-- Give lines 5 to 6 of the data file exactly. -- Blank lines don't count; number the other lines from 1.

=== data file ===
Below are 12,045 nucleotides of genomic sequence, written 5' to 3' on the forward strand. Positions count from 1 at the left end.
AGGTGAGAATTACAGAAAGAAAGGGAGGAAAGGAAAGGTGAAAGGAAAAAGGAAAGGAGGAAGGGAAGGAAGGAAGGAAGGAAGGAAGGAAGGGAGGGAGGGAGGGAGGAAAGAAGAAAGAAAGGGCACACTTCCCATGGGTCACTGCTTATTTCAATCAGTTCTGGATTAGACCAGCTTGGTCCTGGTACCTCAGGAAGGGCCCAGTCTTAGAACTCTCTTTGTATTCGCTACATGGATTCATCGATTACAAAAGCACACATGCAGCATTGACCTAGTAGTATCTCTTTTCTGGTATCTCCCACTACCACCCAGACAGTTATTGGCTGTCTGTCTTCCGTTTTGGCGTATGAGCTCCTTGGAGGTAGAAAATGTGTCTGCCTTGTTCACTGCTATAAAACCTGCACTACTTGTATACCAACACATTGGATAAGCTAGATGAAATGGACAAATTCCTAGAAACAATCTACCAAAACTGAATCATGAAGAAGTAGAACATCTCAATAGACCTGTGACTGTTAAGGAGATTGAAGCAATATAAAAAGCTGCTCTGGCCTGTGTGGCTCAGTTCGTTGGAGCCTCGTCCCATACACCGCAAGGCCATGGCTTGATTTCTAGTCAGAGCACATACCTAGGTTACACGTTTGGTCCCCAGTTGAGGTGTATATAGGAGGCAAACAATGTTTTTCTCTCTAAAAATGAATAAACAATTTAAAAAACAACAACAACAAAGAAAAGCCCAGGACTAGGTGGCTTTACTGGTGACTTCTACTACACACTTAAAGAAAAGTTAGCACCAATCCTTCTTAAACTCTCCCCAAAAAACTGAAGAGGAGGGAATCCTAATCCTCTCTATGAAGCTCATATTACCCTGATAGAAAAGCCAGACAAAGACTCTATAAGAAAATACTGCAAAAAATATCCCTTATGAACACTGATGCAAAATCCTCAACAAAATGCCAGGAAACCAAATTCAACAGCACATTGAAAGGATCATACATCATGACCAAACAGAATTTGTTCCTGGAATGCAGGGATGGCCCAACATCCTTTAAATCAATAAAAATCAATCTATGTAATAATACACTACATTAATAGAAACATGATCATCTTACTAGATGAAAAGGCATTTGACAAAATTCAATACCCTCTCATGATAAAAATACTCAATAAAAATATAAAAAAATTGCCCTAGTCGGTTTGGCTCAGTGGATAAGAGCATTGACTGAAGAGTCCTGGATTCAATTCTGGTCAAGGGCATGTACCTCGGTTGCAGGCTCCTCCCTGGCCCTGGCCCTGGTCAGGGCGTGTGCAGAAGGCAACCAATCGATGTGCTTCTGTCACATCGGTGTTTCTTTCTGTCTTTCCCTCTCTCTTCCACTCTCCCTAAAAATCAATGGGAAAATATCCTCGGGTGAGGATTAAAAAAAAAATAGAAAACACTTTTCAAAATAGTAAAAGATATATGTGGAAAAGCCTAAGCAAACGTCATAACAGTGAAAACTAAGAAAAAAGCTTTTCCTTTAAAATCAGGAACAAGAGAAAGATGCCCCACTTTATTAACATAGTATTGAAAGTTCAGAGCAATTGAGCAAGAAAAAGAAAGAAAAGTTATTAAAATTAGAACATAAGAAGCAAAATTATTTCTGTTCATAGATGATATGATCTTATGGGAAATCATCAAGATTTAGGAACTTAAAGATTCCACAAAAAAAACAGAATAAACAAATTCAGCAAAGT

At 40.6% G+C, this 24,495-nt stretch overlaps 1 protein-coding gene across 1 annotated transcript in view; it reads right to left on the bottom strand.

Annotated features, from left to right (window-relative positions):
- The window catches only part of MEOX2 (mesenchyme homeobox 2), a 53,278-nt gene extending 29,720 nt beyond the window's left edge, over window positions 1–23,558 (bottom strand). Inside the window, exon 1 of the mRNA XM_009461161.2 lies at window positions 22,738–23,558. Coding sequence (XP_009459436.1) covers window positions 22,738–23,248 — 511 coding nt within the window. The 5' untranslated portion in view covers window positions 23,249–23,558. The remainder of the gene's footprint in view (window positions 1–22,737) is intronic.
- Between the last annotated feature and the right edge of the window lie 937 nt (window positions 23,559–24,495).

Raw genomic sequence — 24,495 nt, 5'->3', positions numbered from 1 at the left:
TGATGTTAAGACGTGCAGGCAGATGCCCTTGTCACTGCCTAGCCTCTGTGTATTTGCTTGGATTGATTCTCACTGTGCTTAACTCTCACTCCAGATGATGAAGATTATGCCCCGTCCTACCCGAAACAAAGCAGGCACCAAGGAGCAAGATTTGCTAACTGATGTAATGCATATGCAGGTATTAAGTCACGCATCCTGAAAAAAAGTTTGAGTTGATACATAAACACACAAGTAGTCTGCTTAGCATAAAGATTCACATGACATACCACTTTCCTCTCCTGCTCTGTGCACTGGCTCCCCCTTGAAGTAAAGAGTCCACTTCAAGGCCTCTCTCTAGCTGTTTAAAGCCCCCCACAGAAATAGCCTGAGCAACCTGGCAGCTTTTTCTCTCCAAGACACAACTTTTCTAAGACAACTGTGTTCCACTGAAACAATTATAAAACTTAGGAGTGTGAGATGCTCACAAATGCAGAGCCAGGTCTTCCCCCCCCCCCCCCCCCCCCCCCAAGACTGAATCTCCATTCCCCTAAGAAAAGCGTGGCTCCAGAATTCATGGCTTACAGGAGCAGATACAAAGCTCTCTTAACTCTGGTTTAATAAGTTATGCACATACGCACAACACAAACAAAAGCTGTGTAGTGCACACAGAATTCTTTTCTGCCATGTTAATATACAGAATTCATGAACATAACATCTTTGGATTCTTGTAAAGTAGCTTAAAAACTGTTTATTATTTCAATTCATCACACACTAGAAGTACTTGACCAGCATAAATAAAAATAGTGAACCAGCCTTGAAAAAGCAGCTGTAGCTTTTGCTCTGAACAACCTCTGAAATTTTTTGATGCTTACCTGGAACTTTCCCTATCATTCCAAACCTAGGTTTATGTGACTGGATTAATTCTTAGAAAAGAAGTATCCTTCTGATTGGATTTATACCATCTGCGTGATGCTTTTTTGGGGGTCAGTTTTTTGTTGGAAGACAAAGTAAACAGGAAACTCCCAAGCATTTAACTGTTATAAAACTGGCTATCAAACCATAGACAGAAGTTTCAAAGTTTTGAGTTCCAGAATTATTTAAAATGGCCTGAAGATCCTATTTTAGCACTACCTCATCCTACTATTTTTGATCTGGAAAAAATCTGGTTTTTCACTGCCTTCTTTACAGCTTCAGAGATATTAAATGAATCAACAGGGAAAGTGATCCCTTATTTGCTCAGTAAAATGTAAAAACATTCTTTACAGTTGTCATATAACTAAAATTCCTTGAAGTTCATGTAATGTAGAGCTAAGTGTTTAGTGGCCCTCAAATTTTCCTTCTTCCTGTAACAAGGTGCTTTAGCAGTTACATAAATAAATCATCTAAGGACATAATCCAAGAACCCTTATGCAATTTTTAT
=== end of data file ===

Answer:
- The window catches only part of MEOX2 (mesenchyme homeobox 2), a 53,278-nt gene extending 29,720 nt beyond the window's left edge, over window positions 1–23,558 (bottom strand). Inside the window, exon 1 of the mRNA XM_009461161.2 lies at window positions 22,738–23,558. Coding sequence (XP_009459436.1) covers window positions 22,738–23,248 — 511 coding nt within the window. The 5' untranslated portion in view covers window positions 23,249–23,558. The remainder of the gene's footprint in view (window positions 1–22,737) is intronic.
- Between the last annotated feature and the right edge of the window lie 937 nt (window positions 23,559–24,495).